DMQC for Bio-Argo Data

Towards Delayed-Mode Quality Control for Bio-Argo Data

Corresponding author : Hervé Claustre 

  

Context

A new array of biogeochemical measurements obtained from Argo autonomous profiling floats arises. Following the pathway indicated by the physical oceanographers, networks of biogeochemical profiling floats (BPF) are under construction (see figure 1), with the specific and declared aim to provide the involved scientific community with a continuous, real-time, and automatic flux of accurate biogeochemical observations (Claustre et al., 2010). BPF networks will assure, in the future, the necessary data flow to initialise, constrain and validate operational real-time ecosystem models. Such an automated «bio» platforms array will also provide a very useful biological information to allow the future extraction of climatic trends.

A new series of recent technological improvements have led to the fabrication of miniaturized and very low energy demanding biogeochemical sensors. But conversely to what happens when the same kinds of equipments are operated from a ship, these bio-optical data are collected from Argo floats in environmental conditions which are out of the operator’s control. Calibration factors and characterizations provided by the manufacturer are not sufficient to ensure the stability of the biogeochemical sensors during the 2-3 years lifetime of the autonomous platforms. For the next years, the challenge is thus to achieve to deliver, in an automatic way, quality-controlled and consistant biogeochemical data.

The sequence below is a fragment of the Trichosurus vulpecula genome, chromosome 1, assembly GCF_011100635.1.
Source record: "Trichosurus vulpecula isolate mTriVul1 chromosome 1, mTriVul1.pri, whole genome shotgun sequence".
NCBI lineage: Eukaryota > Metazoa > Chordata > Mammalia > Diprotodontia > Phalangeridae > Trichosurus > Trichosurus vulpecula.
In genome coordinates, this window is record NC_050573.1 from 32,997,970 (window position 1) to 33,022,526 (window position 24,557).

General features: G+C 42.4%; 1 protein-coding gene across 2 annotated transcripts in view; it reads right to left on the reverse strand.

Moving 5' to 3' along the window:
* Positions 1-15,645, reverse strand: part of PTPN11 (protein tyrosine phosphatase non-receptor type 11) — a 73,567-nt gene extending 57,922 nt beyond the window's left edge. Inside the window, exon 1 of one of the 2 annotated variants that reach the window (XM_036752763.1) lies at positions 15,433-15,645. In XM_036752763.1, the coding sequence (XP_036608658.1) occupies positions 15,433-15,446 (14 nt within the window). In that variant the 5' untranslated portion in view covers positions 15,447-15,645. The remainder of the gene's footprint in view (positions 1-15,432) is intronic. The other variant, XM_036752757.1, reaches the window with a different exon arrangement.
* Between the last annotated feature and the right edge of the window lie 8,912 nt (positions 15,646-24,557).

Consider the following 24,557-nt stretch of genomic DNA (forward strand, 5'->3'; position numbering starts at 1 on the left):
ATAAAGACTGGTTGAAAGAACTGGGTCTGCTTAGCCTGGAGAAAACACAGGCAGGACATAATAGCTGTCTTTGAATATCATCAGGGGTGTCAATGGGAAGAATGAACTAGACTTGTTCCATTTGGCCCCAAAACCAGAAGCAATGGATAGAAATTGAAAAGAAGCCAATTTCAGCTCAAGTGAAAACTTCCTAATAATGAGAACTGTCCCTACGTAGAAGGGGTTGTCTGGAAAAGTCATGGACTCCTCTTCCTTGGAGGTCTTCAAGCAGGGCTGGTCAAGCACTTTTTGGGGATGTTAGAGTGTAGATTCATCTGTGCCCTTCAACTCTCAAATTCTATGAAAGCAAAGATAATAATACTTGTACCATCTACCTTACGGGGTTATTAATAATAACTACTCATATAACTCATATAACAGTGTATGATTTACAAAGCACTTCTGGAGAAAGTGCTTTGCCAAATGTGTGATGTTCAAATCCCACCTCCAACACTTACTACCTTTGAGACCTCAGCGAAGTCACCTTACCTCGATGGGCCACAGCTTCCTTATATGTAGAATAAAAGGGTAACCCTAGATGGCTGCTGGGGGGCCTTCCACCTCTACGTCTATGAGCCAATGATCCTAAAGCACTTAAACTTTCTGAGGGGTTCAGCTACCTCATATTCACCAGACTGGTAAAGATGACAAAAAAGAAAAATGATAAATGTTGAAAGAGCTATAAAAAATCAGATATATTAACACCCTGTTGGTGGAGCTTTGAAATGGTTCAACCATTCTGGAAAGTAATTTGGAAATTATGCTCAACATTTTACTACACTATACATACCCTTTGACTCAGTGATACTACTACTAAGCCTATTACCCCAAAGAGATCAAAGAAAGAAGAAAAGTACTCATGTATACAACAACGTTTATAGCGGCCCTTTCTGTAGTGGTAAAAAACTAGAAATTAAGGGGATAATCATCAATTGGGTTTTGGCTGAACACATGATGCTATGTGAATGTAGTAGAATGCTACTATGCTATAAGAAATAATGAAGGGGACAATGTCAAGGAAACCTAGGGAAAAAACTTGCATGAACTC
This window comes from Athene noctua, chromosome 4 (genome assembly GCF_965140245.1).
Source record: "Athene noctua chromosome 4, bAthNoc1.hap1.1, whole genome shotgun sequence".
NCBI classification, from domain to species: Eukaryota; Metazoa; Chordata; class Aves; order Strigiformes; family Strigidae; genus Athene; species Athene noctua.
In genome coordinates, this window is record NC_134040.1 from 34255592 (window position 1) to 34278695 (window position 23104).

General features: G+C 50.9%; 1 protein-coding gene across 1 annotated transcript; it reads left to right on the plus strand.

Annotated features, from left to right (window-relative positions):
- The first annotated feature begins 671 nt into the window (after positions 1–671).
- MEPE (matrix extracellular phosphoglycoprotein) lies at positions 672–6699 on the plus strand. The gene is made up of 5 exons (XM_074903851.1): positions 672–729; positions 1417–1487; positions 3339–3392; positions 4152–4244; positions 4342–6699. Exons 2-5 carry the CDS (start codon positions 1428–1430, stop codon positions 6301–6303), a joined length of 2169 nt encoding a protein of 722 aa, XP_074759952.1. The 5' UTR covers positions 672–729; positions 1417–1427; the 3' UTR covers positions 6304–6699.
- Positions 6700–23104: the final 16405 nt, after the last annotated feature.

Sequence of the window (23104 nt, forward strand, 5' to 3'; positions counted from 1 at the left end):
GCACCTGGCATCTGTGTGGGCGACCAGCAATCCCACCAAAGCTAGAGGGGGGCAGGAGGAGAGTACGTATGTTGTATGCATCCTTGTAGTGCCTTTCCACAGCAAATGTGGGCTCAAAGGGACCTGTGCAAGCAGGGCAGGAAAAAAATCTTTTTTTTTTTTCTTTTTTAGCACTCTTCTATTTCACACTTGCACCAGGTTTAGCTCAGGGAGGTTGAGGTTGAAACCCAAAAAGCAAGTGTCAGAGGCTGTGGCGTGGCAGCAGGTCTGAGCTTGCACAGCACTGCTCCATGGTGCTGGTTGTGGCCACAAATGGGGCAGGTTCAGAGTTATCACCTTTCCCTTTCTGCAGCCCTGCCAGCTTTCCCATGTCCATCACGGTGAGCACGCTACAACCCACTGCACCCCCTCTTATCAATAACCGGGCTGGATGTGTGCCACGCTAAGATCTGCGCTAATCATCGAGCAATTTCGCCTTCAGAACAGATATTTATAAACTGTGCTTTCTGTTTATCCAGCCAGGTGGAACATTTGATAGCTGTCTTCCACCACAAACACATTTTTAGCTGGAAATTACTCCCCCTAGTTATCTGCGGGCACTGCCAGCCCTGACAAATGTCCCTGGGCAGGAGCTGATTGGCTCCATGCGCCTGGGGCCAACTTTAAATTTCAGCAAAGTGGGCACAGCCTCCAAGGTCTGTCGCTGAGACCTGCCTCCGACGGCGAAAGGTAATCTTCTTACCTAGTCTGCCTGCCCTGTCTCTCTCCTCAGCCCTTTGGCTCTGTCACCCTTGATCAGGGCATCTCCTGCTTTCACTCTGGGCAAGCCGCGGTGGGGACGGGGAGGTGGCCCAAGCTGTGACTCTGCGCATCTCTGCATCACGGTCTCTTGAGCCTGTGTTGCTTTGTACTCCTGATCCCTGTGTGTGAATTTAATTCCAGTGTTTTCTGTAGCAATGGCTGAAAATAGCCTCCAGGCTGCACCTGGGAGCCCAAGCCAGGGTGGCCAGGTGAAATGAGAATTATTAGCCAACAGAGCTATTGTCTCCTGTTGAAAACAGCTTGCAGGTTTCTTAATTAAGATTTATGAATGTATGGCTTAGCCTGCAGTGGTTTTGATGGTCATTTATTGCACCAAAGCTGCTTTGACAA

The aim of the present study is both to develop a method to “calibrate” fluorescence (Chla, CDOM) proxies in term of their biogeochemical counterparts over the float life-time, and to evaluate this method through a comparison of multi-float measurements with surface Ocean Color Radiometry remote sensing of the same quantities.

Data and Method

For the BPF, the choice of the measured variables was initially guided both by scientific reasons and by the available technology. The PABIM working group selected 5 core parameters according to four criteria (see D’Ortenzio, 2010) to be measured by the biogeochemical sensors on autonomous profiling floats : The Chlorophyll-a concentration [Chl a] ; The Dissolved Oxygen concentration [DOC] ; The Particulate Organic Carbon [POC] ; The Colored Dissolved Organic Matter [CDOM] and the nutrient Concentration.